Photo 5________________________________________Photo 6

Jumping techniques are also similar. In photo 5, the wakeboarder has approached the jump straight, ridden up the ramp, and pulled up his feet for flight stability. The snowboarder in photo 6 has followed the same pattern. Many grabs and other tricks are analogous, if slightly limited in wakeboarding due to the necessity of keeping one hand on the tow rope.

Photo 7________________________________________Photo 8

The resemblances continue in the butter slide shown in photos 7 and 8 In addition to the similarity between how the wakeboarder performs the trick (photo 7) and how it is executed by a snowboarder (photo 8), notice the likeness between the hourglass-shaped wakeboard and a snowboard.

Photo 9________________________________________Photo 10

For added challenge, try a wake skate, a small wakeboard without bindings (photo 9) that compares with the snow skate (Photo 10), a binding-less snowboard that closely resembles a skateboard deck. Snow skates have been used at small jib parks and are a favorite with skate boarders because of the similarity in executing various tricks. Wake skating develops surface trick skills as opposed to big air skills that necessitate bindings to successfully complete. The proper stance for both boards is similar, as are the maneuvers used to ride them without the benefit of bindings. The key is to maintain contact between the feet and the board when performing moves such as an ollie, which helps bounce the board up toward the body. Some tricks, however, like kick flips, require the rider to leave the board momentarily then re-establish contact.

Photo 11

Like their snow-specific siblings, wakeboards come in different styles for varying types of use. The middle wakeboard in photo 11, for example, is a conventional board with laced bindings. There are fins at each end of the board that provide stability whether riding regular or switch. The board at the right is a bindings-free wake skate, and the board on the left features a rounded, hourglass shape that is best for surface tricks and spins. If you don’t have a boat, JetSki, or other suitable watercraft—and a buddy to drive it— there are a number of groups and clubs that offer the opportunity to both learn and excel at wakeboarding. So if you’re searching for an off-season opportunity to improve balance, keep those snowboarding muscles in shape, and hone movement-related skills, why not give wakeboarding a try? Even though you’ll be spending a lot of time in the water, you’ll emerge from the long, hot summer a little less rusty than if you followed your normal routine of watching snowboard videos and praying for early snow.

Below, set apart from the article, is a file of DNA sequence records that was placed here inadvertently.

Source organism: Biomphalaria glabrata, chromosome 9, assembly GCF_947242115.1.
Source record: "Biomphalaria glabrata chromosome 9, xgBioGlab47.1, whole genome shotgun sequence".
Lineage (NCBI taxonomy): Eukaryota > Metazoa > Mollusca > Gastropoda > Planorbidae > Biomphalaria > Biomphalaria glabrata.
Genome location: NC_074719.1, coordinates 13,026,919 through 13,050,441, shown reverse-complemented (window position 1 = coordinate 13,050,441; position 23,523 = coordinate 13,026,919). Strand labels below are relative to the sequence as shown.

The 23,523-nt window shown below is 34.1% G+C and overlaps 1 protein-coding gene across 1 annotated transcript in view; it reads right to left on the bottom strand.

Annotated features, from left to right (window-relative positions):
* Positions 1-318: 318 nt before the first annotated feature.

Chuck Roberts teaches snowboarding and skiing at Wisconsin’s Wilmot Mountain. As an AASI Level II instructor, he’s been teaching snowboarding since 1987. Also a PSIA Level III alpine ski instructor, he’s been teaching skiing since 1970. He works as a consulting engineer.